To: Margaret Sullivan, Public Editor, The New York Times

New York Times: Inform Your Readers, Don't Just Use Big Scary Numbers

Victory! The creator of this petition declared the campaign a success. You can still sign the petition to show support.

The New York Times should inform its readers by always reporting budget numbers with percentages or comparisons--"food stamps will cost 1.8% of total spending" or "food stamps will cost 11% of what we spend on the military." Reporting big numbers with no context only confuses readers.

Why is this important?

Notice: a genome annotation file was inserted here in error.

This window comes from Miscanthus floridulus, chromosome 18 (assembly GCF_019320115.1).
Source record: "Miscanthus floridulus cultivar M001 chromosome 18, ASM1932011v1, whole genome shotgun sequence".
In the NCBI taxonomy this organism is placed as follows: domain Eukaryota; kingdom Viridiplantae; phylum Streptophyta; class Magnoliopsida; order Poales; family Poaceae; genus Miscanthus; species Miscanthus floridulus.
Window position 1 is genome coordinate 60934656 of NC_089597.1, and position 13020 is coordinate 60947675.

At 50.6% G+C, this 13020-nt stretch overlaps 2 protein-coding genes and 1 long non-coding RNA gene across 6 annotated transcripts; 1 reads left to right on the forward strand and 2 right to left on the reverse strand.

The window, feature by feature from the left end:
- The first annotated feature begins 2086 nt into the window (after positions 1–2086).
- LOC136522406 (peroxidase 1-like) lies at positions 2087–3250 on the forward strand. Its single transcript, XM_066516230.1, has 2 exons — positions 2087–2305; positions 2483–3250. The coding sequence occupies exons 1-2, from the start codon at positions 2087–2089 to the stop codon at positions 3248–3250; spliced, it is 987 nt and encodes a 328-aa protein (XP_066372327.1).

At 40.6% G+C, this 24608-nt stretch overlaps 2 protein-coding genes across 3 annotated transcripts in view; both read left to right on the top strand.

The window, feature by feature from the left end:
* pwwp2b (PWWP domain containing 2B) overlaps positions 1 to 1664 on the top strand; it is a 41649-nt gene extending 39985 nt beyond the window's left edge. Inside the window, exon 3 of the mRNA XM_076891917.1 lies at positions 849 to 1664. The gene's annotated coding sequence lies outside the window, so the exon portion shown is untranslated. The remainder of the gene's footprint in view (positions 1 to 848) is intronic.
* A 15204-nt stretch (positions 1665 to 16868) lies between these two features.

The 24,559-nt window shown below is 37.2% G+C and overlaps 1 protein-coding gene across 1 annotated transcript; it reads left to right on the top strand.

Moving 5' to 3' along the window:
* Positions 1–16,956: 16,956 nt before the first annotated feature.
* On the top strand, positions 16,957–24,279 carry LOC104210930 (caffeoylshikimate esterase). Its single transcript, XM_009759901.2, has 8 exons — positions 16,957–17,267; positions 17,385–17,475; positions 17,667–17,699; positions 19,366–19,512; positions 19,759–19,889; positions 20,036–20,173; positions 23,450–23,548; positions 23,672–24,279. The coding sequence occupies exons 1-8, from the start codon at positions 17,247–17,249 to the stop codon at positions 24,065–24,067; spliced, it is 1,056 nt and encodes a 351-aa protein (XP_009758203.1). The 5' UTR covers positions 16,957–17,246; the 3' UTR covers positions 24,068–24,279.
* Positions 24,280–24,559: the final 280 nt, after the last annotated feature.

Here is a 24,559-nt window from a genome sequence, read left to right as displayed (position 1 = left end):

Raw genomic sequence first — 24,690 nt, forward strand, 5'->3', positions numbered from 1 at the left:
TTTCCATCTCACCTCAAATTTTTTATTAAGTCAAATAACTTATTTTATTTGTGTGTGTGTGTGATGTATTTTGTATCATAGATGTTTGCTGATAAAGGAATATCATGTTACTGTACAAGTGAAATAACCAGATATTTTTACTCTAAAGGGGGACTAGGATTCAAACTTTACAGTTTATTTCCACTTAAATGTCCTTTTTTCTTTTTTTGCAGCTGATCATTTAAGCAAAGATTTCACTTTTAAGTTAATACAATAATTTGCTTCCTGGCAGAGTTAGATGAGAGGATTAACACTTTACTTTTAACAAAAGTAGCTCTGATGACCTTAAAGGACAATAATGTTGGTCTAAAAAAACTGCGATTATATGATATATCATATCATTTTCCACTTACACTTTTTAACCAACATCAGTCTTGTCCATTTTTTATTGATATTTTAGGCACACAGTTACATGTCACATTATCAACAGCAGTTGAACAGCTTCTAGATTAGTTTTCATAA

The New York Times regularly reports budget numbers with zero context. They write that a program "costs $700 billion over 10 years" or "saves $150 million" without indicating what percentage of the total that is or giving a meaningful comparison. Since most people don't have any idea that the federal government will spend $50 trillion over the next decade, these are just giant numbers--indistinguishable from one another--to most people.

It's gotten so bad that the Times misreported the cost of food stamps by a factor of 10--they wrote $760 billion, but meant $75 billion--and neither the reporter nor the editors noticed; they had to issue a correction. (